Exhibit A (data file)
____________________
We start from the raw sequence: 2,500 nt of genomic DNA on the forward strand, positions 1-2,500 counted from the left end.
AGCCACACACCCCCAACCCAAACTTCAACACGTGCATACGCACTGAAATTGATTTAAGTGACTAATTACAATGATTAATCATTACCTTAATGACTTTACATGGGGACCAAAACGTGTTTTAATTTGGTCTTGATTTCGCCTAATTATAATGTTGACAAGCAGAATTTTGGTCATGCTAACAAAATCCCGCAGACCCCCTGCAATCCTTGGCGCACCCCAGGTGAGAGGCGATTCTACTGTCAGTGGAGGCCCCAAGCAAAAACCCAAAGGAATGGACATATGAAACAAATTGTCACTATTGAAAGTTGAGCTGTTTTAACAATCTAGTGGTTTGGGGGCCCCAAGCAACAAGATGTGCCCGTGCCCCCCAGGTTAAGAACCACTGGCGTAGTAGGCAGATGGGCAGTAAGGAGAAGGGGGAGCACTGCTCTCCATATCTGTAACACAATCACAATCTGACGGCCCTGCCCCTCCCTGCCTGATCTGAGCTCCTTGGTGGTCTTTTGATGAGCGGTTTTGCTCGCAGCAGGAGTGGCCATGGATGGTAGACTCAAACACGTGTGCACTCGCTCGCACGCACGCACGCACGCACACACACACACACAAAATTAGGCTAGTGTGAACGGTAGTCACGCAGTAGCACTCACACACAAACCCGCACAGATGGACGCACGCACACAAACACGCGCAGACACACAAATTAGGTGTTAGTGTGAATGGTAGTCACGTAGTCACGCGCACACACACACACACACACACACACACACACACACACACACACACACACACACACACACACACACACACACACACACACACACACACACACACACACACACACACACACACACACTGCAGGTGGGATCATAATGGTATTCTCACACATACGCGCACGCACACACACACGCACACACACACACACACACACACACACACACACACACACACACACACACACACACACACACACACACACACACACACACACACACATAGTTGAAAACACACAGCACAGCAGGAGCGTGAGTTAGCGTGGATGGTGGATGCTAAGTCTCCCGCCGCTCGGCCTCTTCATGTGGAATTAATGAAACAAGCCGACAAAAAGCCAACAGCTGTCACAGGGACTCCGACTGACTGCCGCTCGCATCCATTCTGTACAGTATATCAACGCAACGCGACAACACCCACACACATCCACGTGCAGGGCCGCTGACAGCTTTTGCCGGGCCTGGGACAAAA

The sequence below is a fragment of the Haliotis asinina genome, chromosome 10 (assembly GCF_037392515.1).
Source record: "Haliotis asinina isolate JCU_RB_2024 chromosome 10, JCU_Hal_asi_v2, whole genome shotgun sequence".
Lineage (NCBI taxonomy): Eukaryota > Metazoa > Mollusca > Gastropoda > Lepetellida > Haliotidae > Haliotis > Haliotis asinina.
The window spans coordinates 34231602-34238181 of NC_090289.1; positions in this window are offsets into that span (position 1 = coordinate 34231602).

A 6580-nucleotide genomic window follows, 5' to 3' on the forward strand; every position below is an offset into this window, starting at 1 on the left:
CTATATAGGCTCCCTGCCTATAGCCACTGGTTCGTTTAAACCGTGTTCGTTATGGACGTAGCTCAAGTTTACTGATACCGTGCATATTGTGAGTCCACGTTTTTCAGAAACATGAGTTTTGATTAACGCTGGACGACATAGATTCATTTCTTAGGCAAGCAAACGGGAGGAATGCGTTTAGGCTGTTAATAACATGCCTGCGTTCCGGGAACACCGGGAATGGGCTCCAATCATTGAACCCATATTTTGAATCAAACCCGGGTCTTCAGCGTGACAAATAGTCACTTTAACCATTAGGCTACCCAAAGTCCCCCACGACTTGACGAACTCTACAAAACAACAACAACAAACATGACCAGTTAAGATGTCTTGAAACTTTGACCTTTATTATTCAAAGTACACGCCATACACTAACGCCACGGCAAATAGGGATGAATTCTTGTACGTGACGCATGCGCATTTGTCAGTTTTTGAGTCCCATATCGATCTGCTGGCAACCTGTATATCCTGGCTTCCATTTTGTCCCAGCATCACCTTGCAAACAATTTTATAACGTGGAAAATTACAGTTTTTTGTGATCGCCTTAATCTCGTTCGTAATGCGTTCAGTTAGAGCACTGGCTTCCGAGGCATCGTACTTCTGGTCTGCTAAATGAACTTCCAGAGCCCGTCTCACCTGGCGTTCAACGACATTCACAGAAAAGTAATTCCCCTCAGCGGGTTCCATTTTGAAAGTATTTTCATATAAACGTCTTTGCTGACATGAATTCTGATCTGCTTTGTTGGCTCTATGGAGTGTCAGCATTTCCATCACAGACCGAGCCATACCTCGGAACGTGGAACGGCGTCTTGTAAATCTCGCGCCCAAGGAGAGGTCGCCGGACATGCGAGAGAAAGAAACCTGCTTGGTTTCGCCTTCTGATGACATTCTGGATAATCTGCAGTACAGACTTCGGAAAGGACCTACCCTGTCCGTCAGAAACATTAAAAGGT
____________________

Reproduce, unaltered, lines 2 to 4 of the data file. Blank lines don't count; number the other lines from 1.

AGCCACACACCCCCAACCCAAACTTCAACACGTGCATACGCACTGAAATTGATTTAAGTGACTAATTACAATGATTAATCATTACCTTAATGACTTTACATGGGGACCAAAACGTGTTTTAATTTGGTCTTGATTTCGCCTAATTATAATGTTGACAAGCAGAATTTTGGTCATGCTAACAAAATCCCGCAGACCCCCTGCAATCCTTGGCGCACCCCAGGTGAGAGGCGATTCTACTGTCAGTGGAGGCCCCAAGCAAAAACCCAAAGGAATGGACATATGAAACAAATTGTCACTATTGAAAGTTGAGCTGTTTTAACAATCTAGTGGTTTGGGGGCCCCAAGCAACAAGATGTGCCCGTGCCCCCCAGGTTAAGAACCACTGGCGTAGTAGGCAGATGGGCAGTAAGGAGAAGGGGGAGCACTGCTCTCCATATCTGTAACACAATCACAATCTGACGGCCCTGCCCCTCCCTGCCTGATCTGAGCTCCTTGGTGGTCTTTTGATGAGCGGTTTTGCTCGCAGCAGGAGTGGCCATGGATGGTAGACTCAAACACGTGTGCACTCGCTCGCACGCACGCACGCACGCACACACACACACACAAAATTAGGCTAGTGTGAACGGTAGTCACGCAGTAGCACTCACACACAAACCCGCACAGATGGACGCACGCACACAAACACGCGCAGACACACAAATTAGGTGTTAGTGTGAATGGTAGTCACGTAGTCACGCGCACACACACACACACACACACACACACACACACACACACACACACACACACACACACACACACACACACACACACACACACACACACACACACACACACACACACACACACACACTGCAGGTGGGATCATAATGGTATTCTCACACATACGCGCACGCACACACACACGCACACACACACACACACACACACACACACACACACACACACACACACACACACACACACACACACACACACACACACACACACACATAGTTGAAAACACACAGCACAGCAGGAGCGTGAGTTAGCGTGGATGGTGGATGCTAAGTCTCCCGCCGCTCGGCCTCTTCATGTGGAATTAATGAAACAAGCCGACAAAAAGCCAACAGCTGTCACAGGGACTCCGACTGACTGCCGCTCGCATCCATTCTGTACAGTATATCAACGCAACGCGACAACACCCACACACATCCACGTGCAGGGCCGCTGACAGCTTTTGCCGGGCCTGGGACAAAA

The sequence below is a fragment of the Haliotis asinina genome, chromosome 10 (assembly GCF_037392515.1).
Source record: "Haliotis asinina isolate JCU_RB_2024 chromosome 10, JCU_Hal_asi_v2, whole genome shotgun sequence".